BUCKINGHAM (GEORGE VILLIERS, FIRST DUKE OF) Autograph letter signed ("Buckingham"), in French, to the French Ambassador at St James's, the Marquis d'Effiat,  "De Neumarquet", 3 February 1624[/25]
Lot 14
BUCKINGHAM (GEORGE VILLIERS, FIRST DUKE OF)
Autograph letter signed ("Buckingham"), in French, to the French Ambassador at St James's, the Marquis d'Effiat, "De Neumarquet", 3 February 1624[/25]
Sold for £1,375 (US$ 2,206) inc. premium

Lot Details
BUCKINGHAM (GEORGE VILLIERS, FIRST DUKE OF)
Autograph letter signed ("Buckingham"), in French, to the French Ambassador at St James's, the Marquis d'Effiat, assuring him that he has shown his letter to the King and Prince, which they have read with great satisfaction and pleasure that they have such a good friend in him; and urging him to come and join them in Newmarket ("...je ne desire rien plus, que de vous embrasser...") where notwithstanding shortcomings in accommodation they will do their utmost to make him comfortable; in a postscript Buckingham wished the Ambassador well in his business he has in hand; with autograph integral address leaf ("A Monsieur/ Monsieur le Marquis d'Effiat/ Ambassad.r du Roy tres Chresti[e]n/ a/ Londres"), fine impression in red wax of Buckingham's seal showing his arms with the Garter surmounted by a ducal coronet, recipient's docket (with the New Style year 1625), 1 page, small seal tear in address leaf, light dust-staining where originally folded for delivery and exposed, very slight dust-staining and creasing elsewhere but overall in fine, fresh and attractive condition, folio, "De Neumarquet", 3 February 1624[/25]

Footnotes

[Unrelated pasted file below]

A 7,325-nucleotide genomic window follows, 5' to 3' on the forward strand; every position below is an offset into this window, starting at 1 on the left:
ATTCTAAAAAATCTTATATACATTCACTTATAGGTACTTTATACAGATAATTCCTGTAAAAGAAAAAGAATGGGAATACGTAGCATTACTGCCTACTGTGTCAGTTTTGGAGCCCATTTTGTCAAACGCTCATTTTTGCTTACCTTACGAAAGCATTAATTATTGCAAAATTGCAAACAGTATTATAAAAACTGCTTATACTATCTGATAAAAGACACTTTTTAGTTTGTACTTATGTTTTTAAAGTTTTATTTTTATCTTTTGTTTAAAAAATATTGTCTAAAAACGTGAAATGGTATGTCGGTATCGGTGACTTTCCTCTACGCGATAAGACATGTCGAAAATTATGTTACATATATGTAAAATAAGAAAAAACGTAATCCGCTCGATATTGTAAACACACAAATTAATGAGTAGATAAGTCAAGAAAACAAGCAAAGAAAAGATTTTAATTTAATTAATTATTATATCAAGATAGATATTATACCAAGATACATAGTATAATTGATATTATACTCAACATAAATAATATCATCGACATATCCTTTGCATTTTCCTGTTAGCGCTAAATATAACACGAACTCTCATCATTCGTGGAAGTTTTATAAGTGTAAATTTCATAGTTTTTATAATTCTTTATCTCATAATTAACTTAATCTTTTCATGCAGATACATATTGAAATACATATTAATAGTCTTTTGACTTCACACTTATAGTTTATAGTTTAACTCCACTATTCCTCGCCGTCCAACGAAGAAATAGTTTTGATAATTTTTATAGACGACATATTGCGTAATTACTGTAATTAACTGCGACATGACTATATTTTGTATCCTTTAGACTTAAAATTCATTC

• BUCKINGHAM WOOS THE FRENCH AMBASSADOR FROM THE RACES AT 'NEUMARQUET', the month before the death of his king and master, James I. Buckingham had, since June 1624, been hand-in-glove with d'Effiat negotiating or the marriage of Prince Charles to the Louis XIII's sister Henrietta Maria. However that month Louis replaced his chief minister with Cardinal Richlieu, who immediately insisted that no marriage could be contemplated without relaxation of the persecution of English Catholics. Unfortunately Buckingham had given an undertaking to the House of Lords that if a French marriage were to come about, this would never be done. He did however persuade James to give a private undertaking to tis effect that would not be included in the treaty: 'In the French negotiations, as with those he had earlier conducted between the king and parliament, Buckingham was working on the assumption that the essential first step was to get the parties committed. Half-truths and ambiguities were part of the price that had to be paid to bring this about, but the pressure of events—or so he hoped—would make these irrelevant by forcing the constituent parts of the anti-Habsburg alliance into ever closer co-operation. This gamble might have paid off had the initial operations been successful. In the event, failure led to accusations of bad faith against Buckingham, who had been the architect of the strategy' (Roger Lockyer, ODNB). One of the first projects of the proposed Anglo-French collaboration was to be Mansfeld's expedition to the Palatinate, which soon went awry. James I, never very keen on the French alliance and the concomitant breach with Spin, was to die on 27 March at Theobalds in Hertfordshire: 'The death of James I in March 1625 could have entailed the end of Buckingham's influence, for history had few examples of favour being transferred from a reigning monarch to his successor. However, during the journey to Spain in 1623 the relationship between Buckingham and the prince of Wales had developed into a deep friendship, and one of Charles's first actions after he ascended the throne was to assure the duke that his favour would continue into the new reign. It might have been better for Charles if he had not done so, for Buckingham was now the object of suspicion and even hatred among the king's subjects, but Charles saw no reason to dispense with the services of a man he trusted and who shared his own views on how to respond to the crisis in Europe. A key element in their strategy was to cement the alliance with France, and Buckingham hoped to do this when he went to Paris in May 1625' (Lockyer, op. cit.).
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